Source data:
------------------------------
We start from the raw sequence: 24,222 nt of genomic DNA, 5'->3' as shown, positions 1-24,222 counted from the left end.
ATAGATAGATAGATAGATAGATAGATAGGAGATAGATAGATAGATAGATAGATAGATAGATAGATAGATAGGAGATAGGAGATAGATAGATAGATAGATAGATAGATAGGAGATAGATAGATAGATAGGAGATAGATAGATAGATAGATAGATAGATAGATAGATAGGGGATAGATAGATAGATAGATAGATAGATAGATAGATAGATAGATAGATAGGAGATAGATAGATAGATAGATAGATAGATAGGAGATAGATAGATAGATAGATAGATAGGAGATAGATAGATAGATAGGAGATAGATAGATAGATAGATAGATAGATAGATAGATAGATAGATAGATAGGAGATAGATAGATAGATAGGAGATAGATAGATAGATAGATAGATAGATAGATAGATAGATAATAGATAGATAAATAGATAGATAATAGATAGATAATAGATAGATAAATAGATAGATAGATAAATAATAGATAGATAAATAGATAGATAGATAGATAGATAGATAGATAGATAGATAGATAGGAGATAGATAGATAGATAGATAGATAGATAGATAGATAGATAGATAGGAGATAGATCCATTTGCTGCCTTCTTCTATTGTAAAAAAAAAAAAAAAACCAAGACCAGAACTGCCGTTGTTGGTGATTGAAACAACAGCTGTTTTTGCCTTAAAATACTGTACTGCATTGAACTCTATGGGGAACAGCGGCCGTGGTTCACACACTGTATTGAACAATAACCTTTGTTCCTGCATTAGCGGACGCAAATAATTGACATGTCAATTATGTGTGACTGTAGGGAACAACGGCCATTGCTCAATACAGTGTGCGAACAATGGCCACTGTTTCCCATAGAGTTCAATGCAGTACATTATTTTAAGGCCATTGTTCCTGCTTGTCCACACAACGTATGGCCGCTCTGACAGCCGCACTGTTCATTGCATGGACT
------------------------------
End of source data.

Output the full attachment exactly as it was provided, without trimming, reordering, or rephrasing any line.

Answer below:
We start from the raw sequence: 24,222 nt of genomic DNA, 5'->3' as shown, positions 1-24,222 counted from the left end.
ATAGATAGATAGATAGATAGATAGATAGGAGATAGATAGATAGATAGATAGATAGATAGATAGATAGATAGGAGATAGGAGATAGATAGATAGATAGATAGATAGATAGGAGATAGATAGATAGATAGGAGATAGATAGATAGATAGATAGATAGATAGATAGATAGGGGATAGATAGATAGATAGATAGATAGATAGATAGATAGATAGATAGATAGGAGATAGATAGATAGATAGATAGATAGATAGGAGATAGATAGATAGATAGATAGATAGGAGATAGATAGATAGATAGGAGATAGATAGATAGATAGATAGATAGATAGATAGATAGATAGATAGATAGGAGATAGATAGATAGATAGGAGATAGATAGATAGATAGATAGATAGATAGATAGATAGATAATAGATAGATAAATAGATAGATAATAGATAGATAATAGATAGATAAATAGATAGATAGATAAATAATAGATAGATAAATAGATAGATAGATAGATAGATAGATAGATAGATAGATAGATAGGAGATAGATAGATAGATAGATAGATAGATAGATAGATAGATAGATAGGAGATAGATCCATTTGCTGCCTTCTTCTATTGTAAAAAAAAAAAAAAAACCAAGACCAGAACTGCCGTTGTTGGTGATTGAAACAACAGCTGTTTTTGCCTTAAAATACTGTACTGCATTGAACTCTATGGGGAACAGCGGCCGTGGTTCACACACTGTATTGAACAATAACCTTTGTTCCTGCATTAGCGGACGCAAATAATTGACATGTCAATTATGTGTGACTGTAGGGAACAACGGCCATTGCTCAATACAGTGTGCGAACAATGGCCACTGTTTCCCATAGAGTTCAATGCAGTACATTATTTTAAGGCCATTGTTCCTGCTTGTCCACACAACGTATGGCCGCTCTGACAGCCGCACTGTTCATTGCATGGACT